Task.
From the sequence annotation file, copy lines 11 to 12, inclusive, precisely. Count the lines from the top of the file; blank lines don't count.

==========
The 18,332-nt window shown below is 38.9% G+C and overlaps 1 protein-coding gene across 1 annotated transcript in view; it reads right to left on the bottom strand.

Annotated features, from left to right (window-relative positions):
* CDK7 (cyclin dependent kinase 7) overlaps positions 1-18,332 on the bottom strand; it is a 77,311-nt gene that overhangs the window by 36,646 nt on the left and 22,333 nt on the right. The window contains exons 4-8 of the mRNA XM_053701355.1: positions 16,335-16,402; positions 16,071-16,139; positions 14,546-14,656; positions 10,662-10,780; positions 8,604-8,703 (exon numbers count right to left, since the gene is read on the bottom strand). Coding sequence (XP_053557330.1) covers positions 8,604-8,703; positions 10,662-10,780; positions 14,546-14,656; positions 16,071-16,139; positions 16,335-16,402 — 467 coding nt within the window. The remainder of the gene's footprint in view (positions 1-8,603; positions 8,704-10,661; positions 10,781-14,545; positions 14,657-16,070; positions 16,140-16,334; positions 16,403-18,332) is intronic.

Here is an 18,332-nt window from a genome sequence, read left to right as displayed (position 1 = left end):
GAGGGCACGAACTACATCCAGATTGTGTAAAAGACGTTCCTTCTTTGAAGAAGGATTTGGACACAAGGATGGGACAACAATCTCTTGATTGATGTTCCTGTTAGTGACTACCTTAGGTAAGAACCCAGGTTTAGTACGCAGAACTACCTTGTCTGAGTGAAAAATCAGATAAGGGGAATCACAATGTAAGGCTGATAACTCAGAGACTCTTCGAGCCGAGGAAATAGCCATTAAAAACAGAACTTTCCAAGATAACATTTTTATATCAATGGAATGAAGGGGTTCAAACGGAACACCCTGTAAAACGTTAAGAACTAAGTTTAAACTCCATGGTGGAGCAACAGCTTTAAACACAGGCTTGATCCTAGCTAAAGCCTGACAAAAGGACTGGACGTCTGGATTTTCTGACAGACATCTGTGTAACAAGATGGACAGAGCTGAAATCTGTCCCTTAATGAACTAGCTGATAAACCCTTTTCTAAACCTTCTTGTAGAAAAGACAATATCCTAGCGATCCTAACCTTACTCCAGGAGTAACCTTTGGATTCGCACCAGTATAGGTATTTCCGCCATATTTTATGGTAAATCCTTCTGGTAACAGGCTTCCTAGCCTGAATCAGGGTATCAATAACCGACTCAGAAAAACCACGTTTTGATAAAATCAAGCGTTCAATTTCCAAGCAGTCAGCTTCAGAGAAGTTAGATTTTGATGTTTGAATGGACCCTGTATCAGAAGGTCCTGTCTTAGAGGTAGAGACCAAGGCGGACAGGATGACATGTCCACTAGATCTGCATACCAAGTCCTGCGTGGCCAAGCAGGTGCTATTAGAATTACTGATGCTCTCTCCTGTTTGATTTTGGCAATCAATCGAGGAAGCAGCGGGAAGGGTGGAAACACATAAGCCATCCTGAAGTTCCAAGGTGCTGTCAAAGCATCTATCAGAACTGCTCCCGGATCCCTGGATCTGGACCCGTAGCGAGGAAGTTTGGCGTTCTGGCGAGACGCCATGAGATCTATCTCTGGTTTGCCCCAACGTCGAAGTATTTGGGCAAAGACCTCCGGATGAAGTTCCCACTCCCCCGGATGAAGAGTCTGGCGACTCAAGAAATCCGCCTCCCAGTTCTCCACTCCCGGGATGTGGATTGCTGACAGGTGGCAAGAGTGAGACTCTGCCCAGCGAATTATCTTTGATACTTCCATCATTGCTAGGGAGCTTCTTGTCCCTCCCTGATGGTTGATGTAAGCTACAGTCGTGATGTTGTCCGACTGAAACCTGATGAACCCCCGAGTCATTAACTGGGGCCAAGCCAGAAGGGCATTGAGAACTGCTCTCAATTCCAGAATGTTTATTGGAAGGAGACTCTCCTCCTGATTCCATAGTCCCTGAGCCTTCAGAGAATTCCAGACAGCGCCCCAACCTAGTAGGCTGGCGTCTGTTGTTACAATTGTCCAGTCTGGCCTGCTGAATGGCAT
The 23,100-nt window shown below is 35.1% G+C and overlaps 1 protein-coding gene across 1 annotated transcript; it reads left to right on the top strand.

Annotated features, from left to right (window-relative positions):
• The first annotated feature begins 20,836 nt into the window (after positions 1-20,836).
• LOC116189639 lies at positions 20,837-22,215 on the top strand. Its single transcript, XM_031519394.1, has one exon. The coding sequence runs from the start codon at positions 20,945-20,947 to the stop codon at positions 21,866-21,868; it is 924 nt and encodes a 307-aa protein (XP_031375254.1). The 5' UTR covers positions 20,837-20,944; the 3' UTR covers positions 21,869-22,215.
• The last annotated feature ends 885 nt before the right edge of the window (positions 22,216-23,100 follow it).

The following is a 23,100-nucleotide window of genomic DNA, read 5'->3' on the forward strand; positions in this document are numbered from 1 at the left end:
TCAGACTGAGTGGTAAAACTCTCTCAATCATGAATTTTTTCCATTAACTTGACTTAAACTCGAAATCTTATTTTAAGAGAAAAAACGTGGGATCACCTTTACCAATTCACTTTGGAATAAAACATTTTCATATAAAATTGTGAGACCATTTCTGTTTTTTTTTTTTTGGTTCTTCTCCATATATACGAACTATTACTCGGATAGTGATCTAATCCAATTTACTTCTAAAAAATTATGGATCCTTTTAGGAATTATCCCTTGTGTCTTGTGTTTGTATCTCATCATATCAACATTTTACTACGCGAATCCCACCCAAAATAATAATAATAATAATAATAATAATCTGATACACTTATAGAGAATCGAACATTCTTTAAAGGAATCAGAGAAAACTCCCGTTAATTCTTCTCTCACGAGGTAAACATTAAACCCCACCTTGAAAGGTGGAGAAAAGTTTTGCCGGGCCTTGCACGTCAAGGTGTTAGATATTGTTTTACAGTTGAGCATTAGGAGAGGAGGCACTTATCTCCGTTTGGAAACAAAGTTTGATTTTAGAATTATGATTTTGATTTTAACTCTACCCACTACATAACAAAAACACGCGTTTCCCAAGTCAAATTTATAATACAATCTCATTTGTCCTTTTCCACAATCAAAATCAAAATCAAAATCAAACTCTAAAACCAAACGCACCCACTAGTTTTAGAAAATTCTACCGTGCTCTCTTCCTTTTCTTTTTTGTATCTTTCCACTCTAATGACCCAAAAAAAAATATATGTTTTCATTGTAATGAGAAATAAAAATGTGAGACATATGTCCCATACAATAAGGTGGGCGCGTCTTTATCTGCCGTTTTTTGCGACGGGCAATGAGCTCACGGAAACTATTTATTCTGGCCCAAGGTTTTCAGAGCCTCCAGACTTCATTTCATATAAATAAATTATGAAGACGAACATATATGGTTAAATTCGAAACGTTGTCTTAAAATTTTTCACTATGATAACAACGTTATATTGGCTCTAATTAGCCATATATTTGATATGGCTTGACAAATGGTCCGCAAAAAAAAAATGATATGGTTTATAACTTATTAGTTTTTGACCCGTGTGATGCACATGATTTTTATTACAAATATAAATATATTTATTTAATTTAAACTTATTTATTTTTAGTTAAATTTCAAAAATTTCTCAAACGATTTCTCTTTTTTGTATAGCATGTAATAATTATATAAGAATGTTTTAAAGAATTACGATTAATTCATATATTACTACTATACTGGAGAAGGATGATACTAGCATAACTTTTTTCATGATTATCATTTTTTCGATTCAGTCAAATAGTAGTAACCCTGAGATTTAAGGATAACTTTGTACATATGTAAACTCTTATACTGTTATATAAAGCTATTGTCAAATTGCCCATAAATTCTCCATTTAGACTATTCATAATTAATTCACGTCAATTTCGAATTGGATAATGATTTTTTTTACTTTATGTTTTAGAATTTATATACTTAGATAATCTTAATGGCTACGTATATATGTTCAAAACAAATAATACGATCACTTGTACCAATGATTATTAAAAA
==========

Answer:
The following is a 23,100-nucleotide window of genomic DNA, read 5'->3' on the forward strand; positions in this document are numbered from 1 at the left end:
TCAGACTGAGTGGTAAAACTCTCTCAATCATGAATTTTTTCCATTAACTTGACTTAAACTCGAAATCTTATTTTAAGAGAAAAAACGTGGGATCACCTTTACCAATTCACTTTGGAATAAAACATTTTCATATAAAATTGTGAGACCATTTCTGTTTTTTTTTTTTTGGTTCTTCTCCATATATACGAACTATTACTCGGATAGTGATCTAATCCAATTTACTTCTAAAAAATTATGGATCCTTTTAGGAATTATCCCTTGTGTCTTGTGTTTGTATCTCATCATATCAACATTTTACTACGCGAATCCCACCCAAAATAATAATAATAATAATAATAATAATCTGATACACTTATAGAGAATCGAACATTCTTTAAAGGAATCAGAGAAAACTCCCGTTAATTCTTCTCTCACGAGGTAAACATTAAACCCCACCTTGAAAGGTGGAGAAAAGTTTTGCCGGGCCTTGCACGTCAAGGTGTTAGATATTGTTTTACAGTTGAGCATTAGGAGAGGAGGCACTTATCTCCGTTTGGAAACAAAGTTTGATTTTAGAATTATGATTTTGATTTTAACTCTACCCACTACATAACAAAAACACGCGTTTCCCAAGTCAAATTTATAATACAATCTCATTTGTCCTTTTCCACAATCAAAATCAAAATCAAAATCAAACTCTAAAACCAAACGCACCCACTAGTTTTAGAAAATTCTACCGTGCTCTCTTCCTTTTCTTTTTTGTATCTTTCCACTCTAATGACCCAAAAAAAAATATATGTTTTCATTGTAATGAGAAATAAAAATGTGAGACATATGTCCCATACAATAAGGTGGGCGCGTCTTTATCTGCCGTTTTTTGCGACGGGCAATGAGCTCACGGAAACTATTTATTCTGGCCCAAGGTTTTCAGAGCCTCCAGACTTCATTTCATATAAATAAATTATGAAGACGAACATATATGGTTAAATTCGAAACGTTGTCTTAAAATTTTTCACTATGATAACAACGTTATATTGGCTCTAATTAGCCATATATTTGATATGGCTTGACAAATGGTCCGCAAAAAAAAAATGATATGGTTTATAACTTATTAGTTTTTGACCCGTGTGATGCACATGATTTTTATTACAAATATAAATATATTTATTTAATTTAAACTTATTTATTTTTAGTTAAATTTCAAAAATTTCTCAAACGATTTCTCTTTTTTGTATAGCATGTAATAATTATATAAGAATGTTTTAAAGAATTACGATTAATTCATATATTACTACTATACTGGAGAAGGATGATACTAGCATAACTTTTTTCATGATTATCATTTTTTCGATTCAGTCAAATAGTAGTAACCCTGAGATTTAAGGATAACTTTGTACATATGTAAACTCTTATACTGTTATATAAAGCTATTGTCAAATTGCCCATAAATTCTCCATTTAGACTATTCATAATTAATTCACGTCAATTTCGAATTGGATAATGATTTTTTTTACTTTATGTTTTAGAATTTATATACTTAGATAATCTTAATGGCTACGTATATATGTTCAAAACAAATAATACGATCACTTGTACCAATGATTATTAAAAA